Figure Logo
What Do Lenders Look at and Why?
Tools And Guides  blog tag

What Do Lenders Look at and Why?

When you need to borrow money—whether it's for a mortgage loan, a HELOC, a home equity loan, a personal loan, or a line of credit—you may think that your credit score is the only factor that matters to lenders. The truth is that your credit score is just one small piece of the lending puzzle.

Nearly any lender you apply to borrow from will want to look at your full financial picture during the loan process. Your full financial picture will also play a large part in the interest rate you get on your loan—and can often mean the difference between long delays and fast approval.

But what exactly do lenders like Figure look at when weighing your loan application? Here are five criteria lenders look at when you apply for a loan—and why.

1. Your credit score and history

Your credit score is one of the main factors that lenders will weigh when you apply for a loan. Most adults who have borrowed money from a lender will have a credit score, which is typically a number in the range of 300 to 850.

The recent and historical information on your credit reports is equally important to lenders, as it shows lenders a range of information on your borrowing habits. Your credit report includes information on your outstanding debts, credit applications, collections accounts, delinquent accounts, and any past bankruptcies or foreclosures.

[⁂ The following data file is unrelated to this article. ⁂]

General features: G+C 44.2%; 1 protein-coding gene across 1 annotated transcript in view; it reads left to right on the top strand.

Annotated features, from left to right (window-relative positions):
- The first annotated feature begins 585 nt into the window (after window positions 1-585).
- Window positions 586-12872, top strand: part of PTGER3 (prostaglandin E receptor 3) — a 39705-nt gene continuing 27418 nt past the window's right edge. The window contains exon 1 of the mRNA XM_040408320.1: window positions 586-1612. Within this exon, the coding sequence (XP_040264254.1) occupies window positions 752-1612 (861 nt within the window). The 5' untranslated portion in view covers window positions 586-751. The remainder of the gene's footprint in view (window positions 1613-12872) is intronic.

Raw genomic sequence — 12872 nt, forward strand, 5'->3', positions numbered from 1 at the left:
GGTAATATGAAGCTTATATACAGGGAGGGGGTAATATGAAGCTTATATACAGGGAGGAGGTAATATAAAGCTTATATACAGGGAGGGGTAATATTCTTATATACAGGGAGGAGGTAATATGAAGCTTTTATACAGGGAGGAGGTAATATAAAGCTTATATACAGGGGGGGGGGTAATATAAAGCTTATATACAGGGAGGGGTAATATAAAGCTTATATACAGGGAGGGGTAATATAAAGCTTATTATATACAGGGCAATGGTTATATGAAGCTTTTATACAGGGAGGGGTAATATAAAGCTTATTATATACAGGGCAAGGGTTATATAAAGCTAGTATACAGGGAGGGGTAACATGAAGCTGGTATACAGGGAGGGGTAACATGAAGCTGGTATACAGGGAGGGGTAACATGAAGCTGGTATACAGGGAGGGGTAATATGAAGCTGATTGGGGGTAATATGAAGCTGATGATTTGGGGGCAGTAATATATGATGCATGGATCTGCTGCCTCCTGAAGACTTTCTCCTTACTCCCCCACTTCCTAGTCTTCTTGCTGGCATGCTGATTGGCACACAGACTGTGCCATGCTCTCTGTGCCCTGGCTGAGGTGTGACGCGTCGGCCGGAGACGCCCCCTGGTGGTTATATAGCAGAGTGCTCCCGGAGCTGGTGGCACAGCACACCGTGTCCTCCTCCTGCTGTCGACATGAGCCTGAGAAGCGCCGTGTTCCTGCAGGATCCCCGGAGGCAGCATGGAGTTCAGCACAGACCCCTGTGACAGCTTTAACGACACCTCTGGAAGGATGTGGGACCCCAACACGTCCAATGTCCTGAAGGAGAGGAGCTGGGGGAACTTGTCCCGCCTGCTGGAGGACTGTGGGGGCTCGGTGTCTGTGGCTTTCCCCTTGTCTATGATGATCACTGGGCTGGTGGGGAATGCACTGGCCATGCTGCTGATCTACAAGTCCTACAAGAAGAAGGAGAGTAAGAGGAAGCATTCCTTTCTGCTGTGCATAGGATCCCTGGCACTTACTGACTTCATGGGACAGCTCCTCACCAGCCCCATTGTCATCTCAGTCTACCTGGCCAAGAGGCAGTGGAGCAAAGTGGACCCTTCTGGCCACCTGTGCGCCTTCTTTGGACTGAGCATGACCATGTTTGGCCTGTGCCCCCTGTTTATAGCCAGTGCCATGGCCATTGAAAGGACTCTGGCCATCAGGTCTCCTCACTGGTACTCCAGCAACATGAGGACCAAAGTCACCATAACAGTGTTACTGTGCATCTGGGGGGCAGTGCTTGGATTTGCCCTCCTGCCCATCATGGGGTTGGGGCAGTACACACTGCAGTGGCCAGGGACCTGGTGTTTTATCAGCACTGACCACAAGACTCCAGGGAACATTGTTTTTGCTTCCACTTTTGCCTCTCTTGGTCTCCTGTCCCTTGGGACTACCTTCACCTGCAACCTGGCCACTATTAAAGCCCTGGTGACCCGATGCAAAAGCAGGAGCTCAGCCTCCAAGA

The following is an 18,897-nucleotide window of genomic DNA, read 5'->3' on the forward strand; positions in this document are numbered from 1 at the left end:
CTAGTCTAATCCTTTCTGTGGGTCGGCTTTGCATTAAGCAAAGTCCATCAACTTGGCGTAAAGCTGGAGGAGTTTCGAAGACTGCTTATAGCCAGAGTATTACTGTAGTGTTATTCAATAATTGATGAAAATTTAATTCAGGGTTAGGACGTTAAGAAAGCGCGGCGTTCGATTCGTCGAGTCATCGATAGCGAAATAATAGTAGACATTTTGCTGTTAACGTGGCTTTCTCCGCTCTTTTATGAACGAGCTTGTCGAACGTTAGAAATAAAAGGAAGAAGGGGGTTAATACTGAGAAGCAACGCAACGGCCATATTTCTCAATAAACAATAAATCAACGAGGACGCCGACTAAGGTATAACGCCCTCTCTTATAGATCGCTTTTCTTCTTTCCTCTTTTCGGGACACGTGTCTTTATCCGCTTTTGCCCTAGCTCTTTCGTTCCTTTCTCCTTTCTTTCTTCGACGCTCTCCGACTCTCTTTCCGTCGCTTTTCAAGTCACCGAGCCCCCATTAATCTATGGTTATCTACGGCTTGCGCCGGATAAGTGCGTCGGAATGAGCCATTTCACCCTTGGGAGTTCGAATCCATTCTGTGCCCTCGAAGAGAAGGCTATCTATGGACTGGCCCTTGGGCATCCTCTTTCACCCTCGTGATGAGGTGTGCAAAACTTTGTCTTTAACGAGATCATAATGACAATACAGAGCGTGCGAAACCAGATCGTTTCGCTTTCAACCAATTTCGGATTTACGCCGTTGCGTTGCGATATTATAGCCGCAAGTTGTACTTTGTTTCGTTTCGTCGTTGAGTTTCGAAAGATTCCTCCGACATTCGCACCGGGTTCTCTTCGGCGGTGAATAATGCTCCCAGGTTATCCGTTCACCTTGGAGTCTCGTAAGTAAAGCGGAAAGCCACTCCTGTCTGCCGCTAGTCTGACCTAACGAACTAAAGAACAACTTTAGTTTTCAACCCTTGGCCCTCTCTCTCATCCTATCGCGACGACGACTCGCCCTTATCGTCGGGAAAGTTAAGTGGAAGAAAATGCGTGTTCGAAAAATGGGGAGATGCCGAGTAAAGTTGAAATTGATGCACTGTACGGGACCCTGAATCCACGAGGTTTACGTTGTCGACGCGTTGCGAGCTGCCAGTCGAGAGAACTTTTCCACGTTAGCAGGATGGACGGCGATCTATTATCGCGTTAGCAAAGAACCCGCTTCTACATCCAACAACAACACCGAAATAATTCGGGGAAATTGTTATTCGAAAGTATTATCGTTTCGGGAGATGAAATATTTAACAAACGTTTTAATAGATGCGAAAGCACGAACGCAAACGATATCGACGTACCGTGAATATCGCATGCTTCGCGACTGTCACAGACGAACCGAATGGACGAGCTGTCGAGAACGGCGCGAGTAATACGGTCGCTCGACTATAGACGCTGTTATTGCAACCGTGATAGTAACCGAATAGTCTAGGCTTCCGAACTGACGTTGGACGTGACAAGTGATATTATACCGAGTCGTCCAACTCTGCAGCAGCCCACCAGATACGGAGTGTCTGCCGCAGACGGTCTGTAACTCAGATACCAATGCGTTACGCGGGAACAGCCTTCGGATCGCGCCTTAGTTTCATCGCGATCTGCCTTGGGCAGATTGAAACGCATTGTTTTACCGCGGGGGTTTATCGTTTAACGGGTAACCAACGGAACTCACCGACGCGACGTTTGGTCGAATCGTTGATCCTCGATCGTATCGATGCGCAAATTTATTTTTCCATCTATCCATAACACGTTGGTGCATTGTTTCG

Why it matters

Your credit score and credit history help lenders predict how likely you are to pay back the money you borrow. The higher your credit score and the fewer credit blemishes, the less risky you look to lenders.

Having numerous issues on your credit report could result in a denial of your loan. It could also result in paying a higher rate for your loan—which would increase both your monthly payments and the total amount you pay for the money you borrowed.

How to improve it

The easiest way to improve your credit score and history is to pay your bills on time and use your credit responsibly. If you’ve maxed out credit cards, pay them down before applying for your loan. If you have collections accounts on your reports, you may want to pay them off before applying. You should also try to avoid applying for new credit products prior to applying for a loan, as it can make lenders wary of credit-seeking behavior.

2. Your income

Lenders will also want to know what your income is currently—and may also need to know what it has been over the last several years. As such, many lenders will ask to review your tax returns and other income-related documents to find out your monthly and annual income. If you’re self-employed or have multiple income streams, you may need to provide other documentation to prove your income.

Why it matters

Lenders want to know that you can afford to pay back the money you borrow, which is why your income matters. If your income is too low to cover your monthly loan payments, your lender can’t let you borrow the money you need.

How to improve it

If you have a low income, you can look for supplemental income streams, like side gigs or side hustles, to improve your chances of loan approval. In some cases, earning even a few hundred dollars more per month can mean the difference between an approval and a denial.